NATIONAL HEALTH FOUNDATION

aka NHF   |   Los Angeles, CA   |  http://www.nationalhealthfoundation.org

Mission

National Health Foundation’s mission is to improve the health of under-resourced communities by taking action on the social determinants of health. Our vision is that all people, regardless of who they are or where they live, can achieve their highest level of health.

Ruling year info

1973

President & CEO

Ms. Kelly Bruno MSW

Main address

515 S Figueroa St Ste 1300

Los Angeles, CA 90071 USA

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EIN

23-7314808

NTEE code info

Community Health Systems (E21)

Homeless Services/Centers (P85)

Youth Development Programs (O50)

IRS filing requirement

This organization is required to file an IRS Form 990 or 990-EZ.

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Communication

Blog

Programs and results

What we aim to solve

SOURCE: Self-reported by organization

Research has demonstrated that one of the clearest determinants of health –and health disparities– is where people live. A person’s physical environment, employment opportunities, community safety and access to healthcare providers all influence health and are local in nature. The largest health disparities emerge in neighborhoods experiencing poverty and inequality, which are often communities of color. These neighborhoods are the focus of National Health Foundation's work. NHF's team takes an upstream, community-centered approach addressing the underlying causes of health disparities by working hand in hand with neighborhood residents.

Our programs

SOURCE: Self-reported by organization

What are the organization's current programs, how do they measure success, and who do the programs serve?

Food Access

National Health Foundation’s Health Academy develops and implements youth-led initiatives that create positive, healthy change in the community. Through this year-long program, NHF partners with students in South Los Angeles schools to better understand the health conditions and issues in their community and under the Youth Participatory Action Research (YPAR) framework, conduct research and collect data to better understand their findings and propose game-changing solutions. The program concludes annually with the execution of a student-led project to address a particular health issue or need in the community.

In the past, project solutions have included the implementation of a ShareTable program to address food insecurity and healthy market makeovers to bring healthier alternatives to local grocery stores.

Population(s) Served
Economically disadvantaged people

In partnership with the Los Angeles Unified School District (LAUSD), National Health Foundation provides educational programming aimed at reducing teen pregnancy rates and increasing graduation rates. There are two programs that NHF currently manages including Be a STAR (Successful Teen Acting Responsibly), a program that provides emotional, social and academic support to at-risk youth and the Pregnant and Parenting Teen (PPT) Program aimed at supporting teen mothers through informational sessions on community resources, healthy pregnancies and peer support groups.

Population(s) Served
At-risk youth
Economically disadvantaged people

National Health Foundation partners with local government entities, community organizations, schools and residents to identify and address issues that prevent community members from living in a safe and healthy environment. NHF advocates alongside residents to ensure they have access to everyday resources to promote a healthy lifestyle such as recreational parks and safe roads.

Population(s) Served
Economically disadvantaged people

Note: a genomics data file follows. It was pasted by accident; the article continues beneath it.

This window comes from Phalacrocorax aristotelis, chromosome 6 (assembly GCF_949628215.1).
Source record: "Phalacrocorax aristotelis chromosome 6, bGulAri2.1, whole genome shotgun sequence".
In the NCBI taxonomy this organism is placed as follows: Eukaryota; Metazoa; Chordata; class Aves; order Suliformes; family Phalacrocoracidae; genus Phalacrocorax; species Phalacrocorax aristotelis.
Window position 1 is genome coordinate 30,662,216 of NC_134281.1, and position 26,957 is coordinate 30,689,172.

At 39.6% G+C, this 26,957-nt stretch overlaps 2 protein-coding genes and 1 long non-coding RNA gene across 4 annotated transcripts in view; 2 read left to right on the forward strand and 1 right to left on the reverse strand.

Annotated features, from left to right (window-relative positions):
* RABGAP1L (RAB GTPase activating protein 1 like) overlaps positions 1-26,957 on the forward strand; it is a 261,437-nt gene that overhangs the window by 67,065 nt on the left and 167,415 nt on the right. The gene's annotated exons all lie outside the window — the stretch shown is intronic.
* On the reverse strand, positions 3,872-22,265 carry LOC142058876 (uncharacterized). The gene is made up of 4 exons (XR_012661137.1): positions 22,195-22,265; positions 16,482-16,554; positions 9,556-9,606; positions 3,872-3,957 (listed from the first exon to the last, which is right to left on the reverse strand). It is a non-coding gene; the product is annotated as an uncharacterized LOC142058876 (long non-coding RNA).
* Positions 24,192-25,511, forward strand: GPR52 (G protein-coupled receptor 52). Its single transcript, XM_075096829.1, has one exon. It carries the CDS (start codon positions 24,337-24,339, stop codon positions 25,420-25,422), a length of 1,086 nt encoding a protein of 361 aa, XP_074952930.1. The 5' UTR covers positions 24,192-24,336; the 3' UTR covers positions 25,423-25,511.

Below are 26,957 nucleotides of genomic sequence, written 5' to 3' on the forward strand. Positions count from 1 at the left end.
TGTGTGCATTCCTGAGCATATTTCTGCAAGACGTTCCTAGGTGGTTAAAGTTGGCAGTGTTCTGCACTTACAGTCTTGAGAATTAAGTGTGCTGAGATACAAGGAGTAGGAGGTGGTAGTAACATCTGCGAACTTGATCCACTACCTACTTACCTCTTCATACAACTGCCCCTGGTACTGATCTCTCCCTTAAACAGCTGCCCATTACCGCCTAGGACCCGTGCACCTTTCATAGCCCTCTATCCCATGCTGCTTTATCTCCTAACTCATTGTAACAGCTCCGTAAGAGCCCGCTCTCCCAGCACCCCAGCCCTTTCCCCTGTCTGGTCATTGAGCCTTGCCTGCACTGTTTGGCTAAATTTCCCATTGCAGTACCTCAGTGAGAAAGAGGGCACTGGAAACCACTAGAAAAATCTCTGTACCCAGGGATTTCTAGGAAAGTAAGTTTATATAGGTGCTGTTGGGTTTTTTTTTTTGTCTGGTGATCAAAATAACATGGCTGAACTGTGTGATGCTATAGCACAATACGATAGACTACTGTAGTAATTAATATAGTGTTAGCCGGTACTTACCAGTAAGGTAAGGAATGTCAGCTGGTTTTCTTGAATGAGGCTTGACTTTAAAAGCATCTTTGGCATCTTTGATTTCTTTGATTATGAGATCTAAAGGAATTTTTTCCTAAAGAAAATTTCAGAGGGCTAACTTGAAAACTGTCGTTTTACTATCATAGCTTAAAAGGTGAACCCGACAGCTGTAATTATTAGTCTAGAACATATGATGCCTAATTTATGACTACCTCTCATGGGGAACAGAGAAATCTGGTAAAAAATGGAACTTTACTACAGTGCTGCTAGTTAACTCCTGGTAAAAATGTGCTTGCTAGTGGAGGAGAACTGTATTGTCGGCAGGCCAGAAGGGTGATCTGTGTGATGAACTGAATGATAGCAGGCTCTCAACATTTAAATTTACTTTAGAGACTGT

Families

National Health Foundation aims to address the issue of homelessness through our holistic recuperative care program. While recuperative care addresses the gap in healthcare for the homeless who are going back and forth between hospitals and the streets, it is also seen as the gateway to bridge housing, which provides clients with temporary housing while permanent housing is secured. NHF currently operates three recuperative care sites in Pico-Union, Mid-City and Ventura. This not-for-profit program provides healthcare providers with a safe place to discharge individuals experiencing homelessness. At our facilities, guests enjoy healthy, delicious meals, access to community resources, and an assigned social worker to help them develop a long-term plan of action to achieve housing.

Population(s) Served
Economically disadvantaged people

Where we work

Awards

Healthcare Leadership Award 2017

Los Angeles Business Journal

Nonprofit of the Year 2021

Los Angeles Business Journal

Healthcare Leadership Award 2019

Los Angeles Business Journal

Affiliations & memberships

National Health Care for the Homeless Council 2021

Our results

SOURCE: Self-reported by organization

How does this organization measure their results? It's a hard question but an important one.

Number of community members that participated in nutrition education classes, healthy cooking demonstrations and community health fairs

This metric is no longer tracked.
Totals By Year
Population(s) Served

Families, Economically disadvantaged people, Undocumented immigrants, Victims of crime and abuse, Victims of disaster

Type of Metric

Output - describing our activities and reach

Direction of Success

Increasing

Context Notes

In 2019, NHF hosted 250 health events (classes, demos, etc.).

Number of hours NHF youth leaders spent training, research and organizing

This metric is no longer tracked.
Totals By Year
Population(s) Served

Adolescents, At-risk youth, Unemployed people

Type of Metric

Output - describing our activities and reach

Direction of Success

Holding steady

Number of residents in Los Angeles that have access to healthy foods as a result of healthy market makeovers

This metric is no longer tracked.
Totals By Year
Population(s) Served

Families, Economically disadvantaged people

Type of Metric

Outcome - describing the effects on people or issues

Direction of Success

Increasing

Hours dedicated to building and maintaining the community garden

This metric is no longer tracked.
Totals By Year
Population(s) Served

Economically disadvantaged people

Type of Metric

Output - describing our activities and reach

Direction of Success

Holding steady

Hours of advocacy efforts focused on achieving park equity

This metric is no longer tracked.
Totals By Year
Population(s) Served

Economically disadvantaged people, Families

Type of Metric

Outcome - describing the effects on people or issues

Direction of Success

Holding steady